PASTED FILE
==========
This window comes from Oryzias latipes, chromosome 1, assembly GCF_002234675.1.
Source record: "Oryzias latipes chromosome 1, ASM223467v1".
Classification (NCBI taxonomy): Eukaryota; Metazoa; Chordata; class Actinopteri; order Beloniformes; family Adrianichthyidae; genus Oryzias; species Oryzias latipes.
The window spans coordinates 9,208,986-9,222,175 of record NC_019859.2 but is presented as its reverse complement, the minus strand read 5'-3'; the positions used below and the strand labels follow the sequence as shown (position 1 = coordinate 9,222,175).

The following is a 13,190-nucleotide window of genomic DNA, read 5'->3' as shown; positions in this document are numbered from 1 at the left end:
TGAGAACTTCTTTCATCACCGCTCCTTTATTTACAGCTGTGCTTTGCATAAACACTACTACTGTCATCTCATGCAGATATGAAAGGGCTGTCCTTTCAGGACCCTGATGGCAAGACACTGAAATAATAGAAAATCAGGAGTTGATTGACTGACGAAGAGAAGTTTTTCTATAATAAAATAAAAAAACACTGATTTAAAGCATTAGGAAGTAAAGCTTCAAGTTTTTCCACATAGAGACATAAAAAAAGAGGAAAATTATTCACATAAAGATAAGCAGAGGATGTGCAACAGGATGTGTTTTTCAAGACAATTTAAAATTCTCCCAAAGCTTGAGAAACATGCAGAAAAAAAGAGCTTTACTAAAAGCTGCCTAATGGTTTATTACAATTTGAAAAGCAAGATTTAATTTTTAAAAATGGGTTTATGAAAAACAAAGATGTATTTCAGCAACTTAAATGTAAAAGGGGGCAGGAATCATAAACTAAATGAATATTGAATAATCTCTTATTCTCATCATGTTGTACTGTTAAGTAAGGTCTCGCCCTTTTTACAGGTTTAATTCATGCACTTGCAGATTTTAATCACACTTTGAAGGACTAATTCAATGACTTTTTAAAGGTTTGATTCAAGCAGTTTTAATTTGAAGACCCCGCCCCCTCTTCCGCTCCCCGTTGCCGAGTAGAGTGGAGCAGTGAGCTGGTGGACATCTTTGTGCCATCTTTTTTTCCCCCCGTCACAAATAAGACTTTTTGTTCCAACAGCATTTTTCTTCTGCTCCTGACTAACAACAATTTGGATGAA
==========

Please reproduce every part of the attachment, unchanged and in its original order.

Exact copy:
This window comes from Oryzias latipes, chromosome 1, assembly GCF_002234675.1.
Source record: "Oryzias latipes chromosome 1, ASM223467v1".
Classification (NCBI taxonomy): Eukaryota; Metazoa; Chordata; class Actinopteri; order Beloniformes; family Adrianichthyidae; genus Oryzias; species Oryzias latipes.
The window spans coordinates 9,208,986-9,222,175 of record NC_019859.2 but is presented as its reverse complement, the minus strand read 5'-3'; the positions used below and the strand labels follow the sequence as shown (position 1 = coordinate 9,222,175).

The following is a 13,190-nucleotide window of genomic DNA, read 5'->3' as shown; positions in this document are numbered from 1 at the left end:
TGAGAACTTCTTTCATCACCGCTCCTTTATTTACAGCTGTGCTTTGCATAAACACTACTACTGTCATCTCATGCAGATATGAAAGGGCTGTCCTTTCAGGACCCTGATGGCAAGACACTGAAATAATAGAAAATCAGGAGTTGATTGACTGACGAAGAGAAGTTTTTCTATAATAAAATAAAAAAACACTGATTTAAAGCATTAGGAAGTAAAGCTTCAAGTTTTTCCACATAGAGACATAAAAAAAGAGGAAAATTATTCACATAAAGATAAGCAGAGGATGTGCAACAGGATGTGTTTTTCAAGACAATTTAAAATTCTCCCAAAGCTTGAGAAACATGCAGAAAAAAAGAGCTTTACTAAAAGCTGCCTAATGGTTTATTACAATTTGAAAAGCAAGATTTAATTTTTAAAAATGGGTTTATGAAAAACAAAGATGTATTTCAGCAACTTAAATGTAAAAGGGGGCAGGAATCATAAACTAAATGAATATTGAATAATCTCTTATTCTCATCATGTTGTACTGTTAAGTAAGGTCTCGCCCTTTTTACAGGTTTAATTCATGCACTTGCAGATTTTAATCACACTTTGAAGGACTAATTCAATGACTTTTTAAAGGTTTGATTCAAGCAGTTTTAATTTGAAGACCCCGCCCCCTCTTCCGCTCCCCGTTGCCGAGTAGAGTGGAGCAGTGAGCTGGTGGACATCTTTGTGCCATCTTTTTTTCCCCCCGTCACAAATAAGACTTTTTGTTCCAACAGCATTTTTCTTCTGCTCCTGACTAACAACAATTTGGATGAA